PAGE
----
The trained bands were, basically, the militia. Although “trained” seems to have sometimes been a slight exaggeration, they were organised and equipped and so an important resource in the lead up to Civil War, especially as there was no significant “national army” at the time. By far the most important were those of London, which had a significant effect on the course of the war. The trained bands in Kent were much smaller, but they did have the advantage that, unlike those of some counties, they could be deployed outside their county.

WilliamWaller.jpg 
William Waller


The situation in Kent

Kent was a deeply divided county in the Civil War. Although nominally under Parliamentary control, there were risings in Tonbridge and Sevenoaks in 1643 (see an earlier blog), Canterbury in 1647 and a major uprising in 1648, culminating in the Battle of Maidstone. The Trained Bands however remained firmly in Parliamentary control, even in 1648, and formed part of the Southern Association under Sir William Waller (who was born in Knowle House in Sevenoaks in Kent).

Organisation
 
The Bands were organised into “lathes” or areas, a system unique to Kent and possibly dating to the time when Kent was an independent kingdom1, which might also explain the naming system, as even a cursory glance at a map shows that these are not the most significant places in Kent, and nor were they in the 1640s. Anyway, there were five in total, basically dividing the county north to south. Working from west to east;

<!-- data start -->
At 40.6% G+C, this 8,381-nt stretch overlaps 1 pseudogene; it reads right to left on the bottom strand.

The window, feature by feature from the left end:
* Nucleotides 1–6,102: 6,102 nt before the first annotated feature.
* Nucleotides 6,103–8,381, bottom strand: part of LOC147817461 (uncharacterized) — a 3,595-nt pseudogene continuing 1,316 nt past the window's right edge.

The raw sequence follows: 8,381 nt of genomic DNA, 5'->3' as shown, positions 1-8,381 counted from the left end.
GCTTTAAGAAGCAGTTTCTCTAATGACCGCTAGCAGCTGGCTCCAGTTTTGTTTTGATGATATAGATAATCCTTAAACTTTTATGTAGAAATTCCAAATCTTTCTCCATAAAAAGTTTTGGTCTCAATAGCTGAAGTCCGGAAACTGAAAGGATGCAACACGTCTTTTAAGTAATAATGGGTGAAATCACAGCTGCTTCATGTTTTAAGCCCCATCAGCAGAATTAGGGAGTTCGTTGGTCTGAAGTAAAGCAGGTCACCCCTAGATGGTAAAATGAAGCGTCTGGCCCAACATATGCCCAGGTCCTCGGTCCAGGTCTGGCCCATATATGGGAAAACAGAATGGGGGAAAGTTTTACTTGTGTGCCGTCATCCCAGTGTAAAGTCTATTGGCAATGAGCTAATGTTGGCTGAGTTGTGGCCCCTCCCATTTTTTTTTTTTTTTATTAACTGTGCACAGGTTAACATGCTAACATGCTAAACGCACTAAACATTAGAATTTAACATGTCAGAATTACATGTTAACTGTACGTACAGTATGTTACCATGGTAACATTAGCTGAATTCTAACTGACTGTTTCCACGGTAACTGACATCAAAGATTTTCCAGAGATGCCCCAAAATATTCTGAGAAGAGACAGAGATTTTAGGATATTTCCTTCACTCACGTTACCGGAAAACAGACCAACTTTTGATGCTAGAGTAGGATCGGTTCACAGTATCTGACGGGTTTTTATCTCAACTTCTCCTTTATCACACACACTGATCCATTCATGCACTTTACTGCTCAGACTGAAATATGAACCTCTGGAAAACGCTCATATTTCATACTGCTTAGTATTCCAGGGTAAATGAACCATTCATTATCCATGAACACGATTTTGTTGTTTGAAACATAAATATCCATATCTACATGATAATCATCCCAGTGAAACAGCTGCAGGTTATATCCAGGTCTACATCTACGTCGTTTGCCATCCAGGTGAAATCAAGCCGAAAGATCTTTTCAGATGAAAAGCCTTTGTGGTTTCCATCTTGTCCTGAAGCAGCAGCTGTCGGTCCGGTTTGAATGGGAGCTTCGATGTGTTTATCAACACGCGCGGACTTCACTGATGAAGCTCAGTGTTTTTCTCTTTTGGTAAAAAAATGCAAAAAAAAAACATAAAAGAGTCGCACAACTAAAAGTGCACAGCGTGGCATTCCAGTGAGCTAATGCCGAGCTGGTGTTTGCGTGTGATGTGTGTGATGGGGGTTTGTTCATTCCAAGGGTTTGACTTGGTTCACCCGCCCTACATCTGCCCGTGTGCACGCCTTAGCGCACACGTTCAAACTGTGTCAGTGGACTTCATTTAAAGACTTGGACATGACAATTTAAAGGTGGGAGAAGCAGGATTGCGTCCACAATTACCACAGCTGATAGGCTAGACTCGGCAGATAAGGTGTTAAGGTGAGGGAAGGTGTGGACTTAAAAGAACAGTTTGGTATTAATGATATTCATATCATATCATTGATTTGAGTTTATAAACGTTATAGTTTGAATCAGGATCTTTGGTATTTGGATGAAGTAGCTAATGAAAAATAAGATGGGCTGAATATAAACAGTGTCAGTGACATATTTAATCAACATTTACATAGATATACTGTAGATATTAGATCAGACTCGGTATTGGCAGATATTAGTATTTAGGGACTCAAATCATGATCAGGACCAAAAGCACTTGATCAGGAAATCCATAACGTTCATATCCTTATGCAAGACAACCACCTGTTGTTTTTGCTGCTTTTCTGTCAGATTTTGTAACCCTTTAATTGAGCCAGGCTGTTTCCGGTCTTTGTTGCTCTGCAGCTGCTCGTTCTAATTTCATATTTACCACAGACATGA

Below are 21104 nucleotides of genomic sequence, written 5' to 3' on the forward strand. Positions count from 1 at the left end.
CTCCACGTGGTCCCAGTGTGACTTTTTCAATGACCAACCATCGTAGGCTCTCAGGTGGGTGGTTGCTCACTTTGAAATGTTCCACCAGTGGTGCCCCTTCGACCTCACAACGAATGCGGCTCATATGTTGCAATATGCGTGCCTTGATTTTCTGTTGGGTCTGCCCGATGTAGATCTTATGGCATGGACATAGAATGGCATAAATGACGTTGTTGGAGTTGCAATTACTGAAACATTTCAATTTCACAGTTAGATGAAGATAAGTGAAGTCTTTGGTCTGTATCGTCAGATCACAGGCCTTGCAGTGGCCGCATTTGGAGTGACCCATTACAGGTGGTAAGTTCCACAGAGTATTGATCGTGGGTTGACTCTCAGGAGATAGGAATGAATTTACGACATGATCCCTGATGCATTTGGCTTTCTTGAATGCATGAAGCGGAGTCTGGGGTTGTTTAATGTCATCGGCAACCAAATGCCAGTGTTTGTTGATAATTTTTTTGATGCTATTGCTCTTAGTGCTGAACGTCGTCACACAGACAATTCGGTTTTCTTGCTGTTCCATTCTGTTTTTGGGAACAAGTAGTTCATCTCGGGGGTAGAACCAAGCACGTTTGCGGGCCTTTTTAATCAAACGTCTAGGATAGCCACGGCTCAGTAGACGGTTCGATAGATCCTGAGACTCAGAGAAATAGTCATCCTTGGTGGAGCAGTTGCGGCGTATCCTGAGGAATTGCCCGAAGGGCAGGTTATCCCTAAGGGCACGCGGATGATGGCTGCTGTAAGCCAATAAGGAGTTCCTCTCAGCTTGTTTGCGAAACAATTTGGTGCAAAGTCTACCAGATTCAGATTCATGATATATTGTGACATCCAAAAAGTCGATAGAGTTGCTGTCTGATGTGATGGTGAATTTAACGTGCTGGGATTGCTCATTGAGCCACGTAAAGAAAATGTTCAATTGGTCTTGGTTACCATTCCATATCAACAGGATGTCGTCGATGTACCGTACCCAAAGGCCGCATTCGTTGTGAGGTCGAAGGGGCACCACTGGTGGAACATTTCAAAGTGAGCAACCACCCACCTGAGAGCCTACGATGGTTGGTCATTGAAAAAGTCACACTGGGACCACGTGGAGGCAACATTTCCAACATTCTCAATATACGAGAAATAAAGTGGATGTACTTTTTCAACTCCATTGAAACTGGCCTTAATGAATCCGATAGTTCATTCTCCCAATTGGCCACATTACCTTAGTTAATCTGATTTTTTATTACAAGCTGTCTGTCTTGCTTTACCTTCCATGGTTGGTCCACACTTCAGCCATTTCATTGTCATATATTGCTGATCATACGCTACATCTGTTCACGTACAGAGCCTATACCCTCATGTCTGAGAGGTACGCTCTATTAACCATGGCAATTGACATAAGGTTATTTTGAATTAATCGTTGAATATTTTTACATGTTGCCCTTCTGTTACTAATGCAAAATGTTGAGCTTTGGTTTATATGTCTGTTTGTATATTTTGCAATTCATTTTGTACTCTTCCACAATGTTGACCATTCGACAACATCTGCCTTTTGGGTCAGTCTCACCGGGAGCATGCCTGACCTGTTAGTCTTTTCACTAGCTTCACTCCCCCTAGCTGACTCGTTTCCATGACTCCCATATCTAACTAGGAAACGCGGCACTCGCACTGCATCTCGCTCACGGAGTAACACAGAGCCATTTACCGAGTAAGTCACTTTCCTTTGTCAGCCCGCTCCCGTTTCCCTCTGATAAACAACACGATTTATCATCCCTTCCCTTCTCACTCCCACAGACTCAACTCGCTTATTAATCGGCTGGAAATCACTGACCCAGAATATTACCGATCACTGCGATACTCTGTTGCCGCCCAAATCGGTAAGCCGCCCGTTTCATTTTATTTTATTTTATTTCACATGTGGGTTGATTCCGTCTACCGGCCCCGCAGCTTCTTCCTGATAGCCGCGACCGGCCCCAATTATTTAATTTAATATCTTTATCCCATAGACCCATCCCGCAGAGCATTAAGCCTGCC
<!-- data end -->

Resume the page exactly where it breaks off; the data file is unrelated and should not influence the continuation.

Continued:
Sutton at Hone – adjoining London, including Blackheath, Bromley, Dartford and Westerham
Aylesford – from Chatham and Rochester in the north  to Tonbridge in the south, with the county town, Maidstone.
Scraye – a more rural area, though including Ashford and Faversham. Parts of the Lathe seem to have been strongly Baptist, with in 1670 800 people attending a meeting at Egerton.
St Augustines – Canterbury, and the north Kent ports of Dover, Deal and Sandwich
Shepway – the south Kent ports of Folkestone, Hythe and Romney.

Each area was supposed to supply militia, as well as “auxiliaries” “volunteers” and “Horse”, ie, cavalry.  Note, most of what appears below is from the excellent BCW Project site at www.bcw-project.org.
In 1638 the Kent Trained bands were recorded as having, in total, 4,667 men, with 2,910 muskets and 1,757 corsets (ie. armour for the pikemen) as well as 293 horse. Unfortunately, their equipment was severely criticised just the next year, as many of the muskets didn’t work and the pikes were rotten!

Active history